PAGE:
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News in a pandemic: Australian trends in trust and consumption

Elly Mackay

6 May 2020: Australians are accessing more news than usual during the COVID-19 pandemic, and it’s impacting their wellbeing – according to researchers from the News and Media Research Centre at the University of Canberra.

The group of researchers, led by Associate Professor in Communication Dr Sora Park, surveyed over 2,100 Australians about how and where they chose to receive information about COVID-19, as well as the sources they found trustworthy and the impact the coverage had on their wellbeing.

One key finding of the COVID-19: Australian news and misinformation survey, highlighted the concerns Australians had about the virus and its impact; 60 per cent of survey respondents expressed concern about the coronavirus, and 71 per cent of those concerned increased their news consumption as a result.

Dr Park says Australians are becoming fatigued and anxious as a result of excessive news consumption.

“The results show there was a correlation between high levels of news consumption and higher levels of anxiety. This also leads to news avoidance,” Dr Park said.

Despite generally being tired and overwhelmed by the news about COVID-19, trust in news has increased. According to the Digital News Report Australia 2019, the general trust in the media was 44 per cent. Now, those numbers have risen to 53 per cent.

“At a time of crisis, people turn to news media for reliable and fast information as it directly impacts on their lives,” Dr Park said.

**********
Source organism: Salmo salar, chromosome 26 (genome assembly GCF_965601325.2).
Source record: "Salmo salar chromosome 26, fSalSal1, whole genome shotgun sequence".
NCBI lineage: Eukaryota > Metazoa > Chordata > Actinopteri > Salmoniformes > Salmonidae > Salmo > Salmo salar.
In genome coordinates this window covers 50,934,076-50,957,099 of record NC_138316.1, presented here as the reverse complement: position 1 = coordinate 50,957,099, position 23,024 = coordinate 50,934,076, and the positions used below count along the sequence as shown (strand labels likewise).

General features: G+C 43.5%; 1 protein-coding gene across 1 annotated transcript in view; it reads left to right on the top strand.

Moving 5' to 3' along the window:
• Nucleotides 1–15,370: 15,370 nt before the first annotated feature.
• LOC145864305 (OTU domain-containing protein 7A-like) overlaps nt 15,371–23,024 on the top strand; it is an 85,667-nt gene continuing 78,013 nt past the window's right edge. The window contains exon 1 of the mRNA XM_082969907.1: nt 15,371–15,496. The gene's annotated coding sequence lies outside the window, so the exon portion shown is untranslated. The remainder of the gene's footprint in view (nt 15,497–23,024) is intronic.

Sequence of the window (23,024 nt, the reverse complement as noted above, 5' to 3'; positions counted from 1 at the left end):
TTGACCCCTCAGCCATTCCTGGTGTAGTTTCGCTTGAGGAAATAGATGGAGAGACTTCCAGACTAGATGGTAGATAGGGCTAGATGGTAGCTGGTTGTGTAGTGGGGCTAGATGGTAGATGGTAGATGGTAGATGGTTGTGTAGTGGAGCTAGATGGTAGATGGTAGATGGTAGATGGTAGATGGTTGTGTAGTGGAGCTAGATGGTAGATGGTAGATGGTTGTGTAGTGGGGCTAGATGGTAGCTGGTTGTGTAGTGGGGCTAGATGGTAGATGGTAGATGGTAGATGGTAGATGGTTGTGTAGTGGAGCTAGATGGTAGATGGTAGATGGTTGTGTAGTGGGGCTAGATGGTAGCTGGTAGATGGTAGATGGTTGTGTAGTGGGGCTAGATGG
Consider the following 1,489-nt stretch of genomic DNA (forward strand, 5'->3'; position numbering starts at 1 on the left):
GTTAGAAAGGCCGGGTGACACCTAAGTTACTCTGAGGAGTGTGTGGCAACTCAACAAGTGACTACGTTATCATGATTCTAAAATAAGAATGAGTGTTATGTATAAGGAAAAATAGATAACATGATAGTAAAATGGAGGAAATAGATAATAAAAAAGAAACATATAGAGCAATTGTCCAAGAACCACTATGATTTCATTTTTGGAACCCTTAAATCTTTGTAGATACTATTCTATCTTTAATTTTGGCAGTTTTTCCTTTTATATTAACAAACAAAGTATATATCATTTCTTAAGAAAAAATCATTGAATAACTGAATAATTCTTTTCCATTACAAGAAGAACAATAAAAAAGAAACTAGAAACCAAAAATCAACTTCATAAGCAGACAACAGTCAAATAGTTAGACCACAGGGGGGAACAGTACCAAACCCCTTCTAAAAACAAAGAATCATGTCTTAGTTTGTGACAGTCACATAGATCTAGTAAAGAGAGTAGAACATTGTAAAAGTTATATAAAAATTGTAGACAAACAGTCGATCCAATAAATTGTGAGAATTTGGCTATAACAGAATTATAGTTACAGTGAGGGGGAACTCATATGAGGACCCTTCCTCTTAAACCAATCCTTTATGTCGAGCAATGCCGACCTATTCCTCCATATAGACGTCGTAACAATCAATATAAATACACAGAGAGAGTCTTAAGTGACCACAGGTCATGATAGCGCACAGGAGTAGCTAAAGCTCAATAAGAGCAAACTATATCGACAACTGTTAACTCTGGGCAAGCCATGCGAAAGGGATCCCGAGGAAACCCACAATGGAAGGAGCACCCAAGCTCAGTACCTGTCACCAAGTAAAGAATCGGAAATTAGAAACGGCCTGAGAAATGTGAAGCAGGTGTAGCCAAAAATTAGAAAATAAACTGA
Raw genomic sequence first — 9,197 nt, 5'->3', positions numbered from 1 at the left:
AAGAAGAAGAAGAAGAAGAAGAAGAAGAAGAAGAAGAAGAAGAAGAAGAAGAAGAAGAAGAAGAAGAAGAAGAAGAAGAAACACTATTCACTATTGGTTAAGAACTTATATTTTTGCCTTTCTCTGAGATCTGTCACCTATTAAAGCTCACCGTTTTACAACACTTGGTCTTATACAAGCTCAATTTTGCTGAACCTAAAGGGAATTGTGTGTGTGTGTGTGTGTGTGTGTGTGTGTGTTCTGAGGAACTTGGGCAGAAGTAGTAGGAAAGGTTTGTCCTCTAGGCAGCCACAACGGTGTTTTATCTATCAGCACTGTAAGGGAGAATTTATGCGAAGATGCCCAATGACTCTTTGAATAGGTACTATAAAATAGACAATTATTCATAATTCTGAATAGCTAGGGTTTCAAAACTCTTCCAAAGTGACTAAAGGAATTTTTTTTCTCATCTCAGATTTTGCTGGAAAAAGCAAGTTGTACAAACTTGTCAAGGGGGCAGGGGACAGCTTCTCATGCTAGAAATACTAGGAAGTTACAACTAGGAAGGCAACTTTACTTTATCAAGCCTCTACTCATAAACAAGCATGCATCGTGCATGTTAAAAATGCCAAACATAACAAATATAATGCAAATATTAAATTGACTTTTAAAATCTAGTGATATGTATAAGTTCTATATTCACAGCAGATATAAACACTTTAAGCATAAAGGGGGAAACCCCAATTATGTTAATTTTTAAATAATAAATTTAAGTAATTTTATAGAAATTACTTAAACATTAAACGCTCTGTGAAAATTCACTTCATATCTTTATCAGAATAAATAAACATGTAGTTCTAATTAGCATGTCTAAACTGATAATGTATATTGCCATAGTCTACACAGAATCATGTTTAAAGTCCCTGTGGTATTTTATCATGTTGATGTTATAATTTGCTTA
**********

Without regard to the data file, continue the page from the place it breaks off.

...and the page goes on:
Participants’ evaluation of the Government was also positive compared to other countries. Survey results showed that after scientists and health experts, Australians turned to the government – rather than the media - for accurate information and updates on the virus. For credible information, Australians are going directly to the source, and to trustworthy experts.

As is often the case with worldwide events, misinformation and fake news can be spread quickly and widely through social media. However, during the COVID-19 pandemic, people seem to have encountered less than usual; only 23per cent of people say they have encountered a great deal or a lot of misinformation about the coronavirus. However, among those who did come across misinformation, the vast majority was from social media.

Dr Park says that while the amount of misinformation is concerning, Australians, especially the younger generations, are doing a good job at verifying news they think might be untrue.

“What is quite reassuring is that those who encounter this information on social media actually do something about it – they fact-check or they look for other sources to confirm the information they’re seeing,” she said.

“Alternatively, users are choosing to ignore false information and they refrain from sharing it.”

The research also discovered that more Australians prefer TV news during the period of social isolation, with over half of those surveyed turning to their televisions as their main source of COVID-19 news.

Reliance on TV news has increased to 51 per cent, compared to just 42 per cent in 2019. However, due to social distancing restrictions, consumption of print and radio news has decreased since the outbreak of the virus.

“It’s always the case in Australia that we rely heavily on television news but now those numbers are even higher,” Dr Park said.

Overall, it appears the research and survey results gave important information about the way COVID-19 news has been consumed.

“The information we received gave some eye-opening indicators in terms of where Australians are at in terms of their wellbeing, mental health, and how they’re coping with the situation,” Dr Park said.

“They’re doing everything they’re told to do and making right decisions, but the impact that an over-consumption of news is creating anxiety is of concern in the long run.”

The full report can be accessed here.